It might as well be the inner sea, all these people floating by in surges, welcome calm after the last parishioner slips away at low tide, after the third mass, after he’s greeted each one personally, remembering chief worries, daughter in trouble, husband wronged, teenage boy not certain if he’s in or out of religion, black-hatted old woman who swam in during mass, fluffy white-suited—some misguided angel. The day is old. He walks back alone to the huge rectory built for twelve, now inhabited by one priest and the tidal wave of his God.
Charlie Kaufman may be both the most original screenwriting talent to emerge in the past ten years and the most exasperating. He inspires fervent loyalty among some film buffs because his ideas are playful and heady; they don’t start out or play out like anyone else’s, and at their best they can liberate actors’ most inventive impulses.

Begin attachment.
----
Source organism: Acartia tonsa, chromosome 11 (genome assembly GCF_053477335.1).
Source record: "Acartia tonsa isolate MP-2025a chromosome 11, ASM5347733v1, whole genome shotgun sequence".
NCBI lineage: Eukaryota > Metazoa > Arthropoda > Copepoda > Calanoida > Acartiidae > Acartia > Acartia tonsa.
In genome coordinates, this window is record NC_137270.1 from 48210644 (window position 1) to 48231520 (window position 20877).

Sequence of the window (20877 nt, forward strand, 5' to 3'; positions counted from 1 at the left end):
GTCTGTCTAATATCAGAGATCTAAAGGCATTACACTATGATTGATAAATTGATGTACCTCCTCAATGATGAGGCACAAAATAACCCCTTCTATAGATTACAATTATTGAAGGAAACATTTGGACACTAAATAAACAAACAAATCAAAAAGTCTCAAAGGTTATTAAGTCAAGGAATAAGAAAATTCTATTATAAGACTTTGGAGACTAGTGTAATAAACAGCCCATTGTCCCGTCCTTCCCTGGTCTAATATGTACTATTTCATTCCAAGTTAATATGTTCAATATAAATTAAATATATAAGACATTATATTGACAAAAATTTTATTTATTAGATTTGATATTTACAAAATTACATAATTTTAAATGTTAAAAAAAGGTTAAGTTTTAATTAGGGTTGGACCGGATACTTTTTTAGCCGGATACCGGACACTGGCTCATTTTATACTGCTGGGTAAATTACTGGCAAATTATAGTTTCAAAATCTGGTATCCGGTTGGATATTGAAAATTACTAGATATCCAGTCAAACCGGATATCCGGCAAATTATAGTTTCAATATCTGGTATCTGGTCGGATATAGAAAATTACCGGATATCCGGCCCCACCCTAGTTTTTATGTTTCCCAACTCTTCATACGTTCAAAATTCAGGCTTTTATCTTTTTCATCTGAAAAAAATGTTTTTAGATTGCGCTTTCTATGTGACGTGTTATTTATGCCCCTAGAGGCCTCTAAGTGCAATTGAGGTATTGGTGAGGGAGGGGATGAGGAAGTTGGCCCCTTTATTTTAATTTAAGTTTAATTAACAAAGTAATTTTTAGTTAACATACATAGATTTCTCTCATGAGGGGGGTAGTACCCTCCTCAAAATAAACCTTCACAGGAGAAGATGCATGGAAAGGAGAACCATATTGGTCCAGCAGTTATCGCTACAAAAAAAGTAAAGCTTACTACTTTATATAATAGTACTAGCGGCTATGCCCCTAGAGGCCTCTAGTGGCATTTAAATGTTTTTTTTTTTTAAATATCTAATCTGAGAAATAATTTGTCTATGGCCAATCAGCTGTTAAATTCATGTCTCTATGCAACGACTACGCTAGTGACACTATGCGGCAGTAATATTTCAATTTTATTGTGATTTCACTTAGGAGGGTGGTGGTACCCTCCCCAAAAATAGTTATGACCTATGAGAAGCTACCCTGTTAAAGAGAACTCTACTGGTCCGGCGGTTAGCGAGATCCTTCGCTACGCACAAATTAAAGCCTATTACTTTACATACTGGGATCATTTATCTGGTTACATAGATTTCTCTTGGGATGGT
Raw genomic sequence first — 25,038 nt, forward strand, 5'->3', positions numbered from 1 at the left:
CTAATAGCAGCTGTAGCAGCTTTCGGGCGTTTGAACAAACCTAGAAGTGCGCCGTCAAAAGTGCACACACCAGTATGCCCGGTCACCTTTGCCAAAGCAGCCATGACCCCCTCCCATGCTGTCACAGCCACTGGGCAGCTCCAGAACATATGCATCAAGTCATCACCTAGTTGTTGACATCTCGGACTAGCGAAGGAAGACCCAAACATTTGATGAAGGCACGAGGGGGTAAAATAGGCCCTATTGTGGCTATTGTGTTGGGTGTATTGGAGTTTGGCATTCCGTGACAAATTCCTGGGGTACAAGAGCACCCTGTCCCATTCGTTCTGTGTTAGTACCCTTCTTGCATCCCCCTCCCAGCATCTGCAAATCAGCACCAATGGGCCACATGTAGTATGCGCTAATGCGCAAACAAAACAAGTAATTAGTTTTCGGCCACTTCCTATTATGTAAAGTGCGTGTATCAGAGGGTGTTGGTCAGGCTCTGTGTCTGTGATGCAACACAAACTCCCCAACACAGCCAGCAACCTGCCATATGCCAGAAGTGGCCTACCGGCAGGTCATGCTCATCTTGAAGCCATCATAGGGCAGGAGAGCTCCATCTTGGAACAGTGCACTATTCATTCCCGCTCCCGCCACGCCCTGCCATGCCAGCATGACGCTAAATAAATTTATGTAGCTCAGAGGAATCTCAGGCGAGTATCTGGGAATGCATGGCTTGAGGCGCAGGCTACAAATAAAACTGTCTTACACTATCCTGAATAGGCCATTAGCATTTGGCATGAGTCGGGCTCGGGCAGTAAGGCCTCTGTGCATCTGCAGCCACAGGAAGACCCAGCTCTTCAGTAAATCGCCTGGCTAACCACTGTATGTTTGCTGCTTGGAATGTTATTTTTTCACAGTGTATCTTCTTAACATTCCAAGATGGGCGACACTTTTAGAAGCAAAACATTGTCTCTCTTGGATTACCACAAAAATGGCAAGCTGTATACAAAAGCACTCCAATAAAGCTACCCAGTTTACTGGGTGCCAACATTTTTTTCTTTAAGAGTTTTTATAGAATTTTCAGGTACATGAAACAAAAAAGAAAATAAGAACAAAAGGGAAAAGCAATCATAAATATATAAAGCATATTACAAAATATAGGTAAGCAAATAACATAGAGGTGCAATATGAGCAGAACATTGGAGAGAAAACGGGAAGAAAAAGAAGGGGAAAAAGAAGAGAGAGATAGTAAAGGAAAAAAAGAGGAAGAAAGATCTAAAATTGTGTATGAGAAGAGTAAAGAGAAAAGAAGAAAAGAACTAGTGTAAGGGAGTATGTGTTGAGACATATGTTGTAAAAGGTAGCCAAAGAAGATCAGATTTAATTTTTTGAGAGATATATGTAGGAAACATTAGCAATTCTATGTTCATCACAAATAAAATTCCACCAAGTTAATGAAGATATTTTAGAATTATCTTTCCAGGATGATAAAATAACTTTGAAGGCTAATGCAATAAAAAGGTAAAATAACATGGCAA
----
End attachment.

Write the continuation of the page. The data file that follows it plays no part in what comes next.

The genteel French film Monsieur Ibrahim, directed by François Dupeyron, is based on the book Monsieur Ibrahim and the Flowers of the Koran, by Eric-Emmanuel Schmitt, who also coscripted the movie. It is a tender story about a Turkish Muslim and a French Jew. The setting is 1960s Paris, in the gritty but colorful Rue Bleue district, once infamous for its assortment of streetwalkers.
The diaries of World War I poet Siegfried Sassoon have been digitized and made available to the public by the University of Cambridge. Sassoon, a British soldier, was quickly disillusioned by the war and became an outspoken war critic. His diaries feature poetry, prose, and drawings and include his 1917 antiwar “Soldier’s Declaration,” which got him committed to a hospital for the duration of the war. He described the first day of the Battle of Somme as a “sunlit picture of hell” (BBC, July 31).